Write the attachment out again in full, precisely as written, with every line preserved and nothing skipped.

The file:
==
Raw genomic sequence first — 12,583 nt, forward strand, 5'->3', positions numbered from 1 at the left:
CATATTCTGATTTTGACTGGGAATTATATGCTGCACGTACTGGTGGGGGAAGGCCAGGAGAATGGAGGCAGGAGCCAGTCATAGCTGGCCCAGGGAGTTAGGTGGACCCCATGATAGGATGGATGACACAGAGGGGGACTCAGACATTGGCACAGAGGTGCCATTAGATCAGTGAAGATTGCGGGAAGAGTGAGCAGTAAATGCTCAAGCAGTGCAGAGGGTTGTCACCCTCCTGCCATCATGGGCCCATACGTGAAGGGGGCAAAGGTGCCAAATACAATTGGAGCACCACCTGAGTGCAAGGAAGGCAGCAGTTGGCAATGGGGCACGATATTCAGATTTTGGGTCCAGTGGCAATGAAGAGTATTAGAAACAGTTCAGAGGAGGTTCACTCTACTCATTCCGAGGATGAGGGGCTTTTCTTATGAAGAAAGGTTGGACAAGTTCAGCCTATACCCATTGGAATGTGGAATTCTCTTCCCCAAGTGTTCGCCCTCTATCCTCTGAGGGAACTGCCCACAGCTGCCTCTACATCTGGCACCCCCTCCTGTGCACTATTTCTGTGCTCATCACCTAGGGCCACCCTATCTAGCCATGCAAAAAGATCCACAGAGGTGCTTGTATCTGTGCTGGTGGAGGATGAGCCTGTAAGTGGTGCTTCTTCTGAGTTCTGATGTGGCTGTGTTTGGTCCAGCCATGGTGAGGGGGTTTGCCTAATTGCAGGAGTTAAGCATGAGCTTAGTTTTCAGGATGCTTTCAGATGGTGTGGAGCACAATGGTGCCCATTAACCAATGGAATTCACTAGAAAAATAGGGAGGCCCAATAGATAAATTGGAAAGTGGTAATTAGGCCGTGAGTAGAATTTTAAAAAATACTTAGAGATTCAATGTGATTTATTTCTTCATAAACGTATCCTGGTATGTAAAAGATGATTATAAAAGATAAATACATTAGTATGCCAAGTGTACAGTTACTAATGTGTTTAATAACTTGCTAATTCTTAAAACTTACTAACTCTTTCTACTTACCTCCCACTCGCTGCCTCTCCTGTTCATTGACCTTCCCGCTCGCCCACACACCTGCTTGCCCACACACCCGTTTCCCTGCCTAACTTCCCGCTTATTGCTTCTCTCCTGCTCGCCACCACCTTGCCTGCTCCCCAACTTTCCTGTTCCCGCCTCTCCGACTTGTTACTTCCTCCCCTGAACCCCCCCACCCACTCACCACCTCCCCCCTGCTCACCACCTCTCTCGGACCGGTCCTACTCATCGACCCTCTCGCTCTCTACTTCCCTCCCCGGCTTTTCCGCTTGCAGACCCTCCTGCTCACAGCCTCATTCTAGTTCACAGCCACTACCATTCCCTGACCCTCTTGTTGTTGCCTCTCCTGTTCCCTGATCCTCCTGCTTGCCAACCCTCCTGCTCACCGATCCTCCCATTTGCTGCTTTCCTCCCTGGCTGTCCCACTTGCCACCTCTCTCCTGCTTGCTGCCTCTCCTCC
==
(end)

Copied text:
Raw genomic sequence first — 12,583 nt, forward strand, 5'->3', positions numbered from 1 at the left:
CATATTCTGATTTTGACTGGGAATTATATGCTGCACGTACTGGTGGGGGAAGGCCAGGAGAATGGAGGCAGGAGCCAGTCATAGCTGGCCCAGGGAGTTAGGTGGACCCCATGATAGGATGGATGACACAGAGGGGGACTCAGACATTGGCACAGAGGTGCCATTAGATCAGTGAAGATTGCGGGAAGAGTGAGCAGTAAATGCTCAAGCAGTGCAGAGGGTTGTCACCCTCCTGCCATCATGGGCCCATACGTGAAGGGGGCAAAGGTGCCAAATACAATTGGAGCACCACCTGAGTGCAAGGAAGGCAGCAGTTGGCAATGGGGCACGATATTCAGATTTTGGGTCCAGTGGCAATGAAGAGTATTAGAAACAGTTCAGAGGAGGTTCACTCTACTCATTCCGAGGATGAGGGGCTTTTCTTATGAAGAAAGGTTGGACAAGTTCAGCCTATACCCATTGGAATGTGGAATTCTCTTCCCCAAGTGTTCGCCCTCTATCCTCTGAGGGAACTGCCCACAGCTGCCTCTACATCTGGCACCCCCTCCTGTGCACTATTTCTGTGCTCATCACCTAGGGCCACCCTATCTAGCCATGCAAAAAGATCCACAGAGGTGCTTGTATCTGTGCTGGTGGAGGATGAGCCTGTAAGTGGTGCTTCTTCTGAGTTCTGATGTGGCTGTGTTTGGTCCAGCCATGGTGAGGGGGTTTGCCTAATTGCAGGAGTTAAGCATGAGCTTAGTTTTCAGGATGCTTTCAGATGGTGTGGAGCACAATGGTGCCCATTAACCAATGGAATTCACTAGAAAAATAGGGAGGCCCAATAGATAAATTGGAAAGTGGTAATTAGGCCGTGAGTAGAATTTTAAAAAATACTTAGAGATTCAATGTGATTTATTTCTTCATAAACGTATCCTGGTATGTAAAAGATGATTATAAAAGATAAATACATTAGTATGCCAAGTGTACAGTTACTAATGTGTTTAATAACTTGCTAATTCTTAAAACTTACTAACTCTTTCTACTTACCTCCCACTCGCTGCCTCTCCTGTTCATTGACCTTCCCGCTCGCCCACACACCTGCTTGCCCACACACCCGTTTCCCTGCCTAACTTCCCGCTTATTGCTTCTCTCCTGCTCGCCACCACCTTGCCTGCTCCCCAACTTTCCTGTTCCCGCCTCTCCGACTTGTTACTTCCTCCCCTGAACCCCCCCACCCACTCACCACCTCCCCCCTGCTCACCACCTCTCTCGGACCGGTCCTACTCATCGACCCTCTCGCTCTCTACTTCCCTCCCCGGCTTTTCCGCTTGCAGACCCTCCTGCTCACAGCCTCATTCTAGTTCACAGCCACTACCATTCCCTGACCCTCTTGTTGTTGCCTCTCCTGTTCCCTGATCCTCCTGCTTGCCAACCCTCCTGCTCACCGATCCTCCCATTTGCTGCTTTCCTCCCTGGCTGTCCCACTTGCCACCTCTCTCCTGCTTGCTGCCTCTCCTCC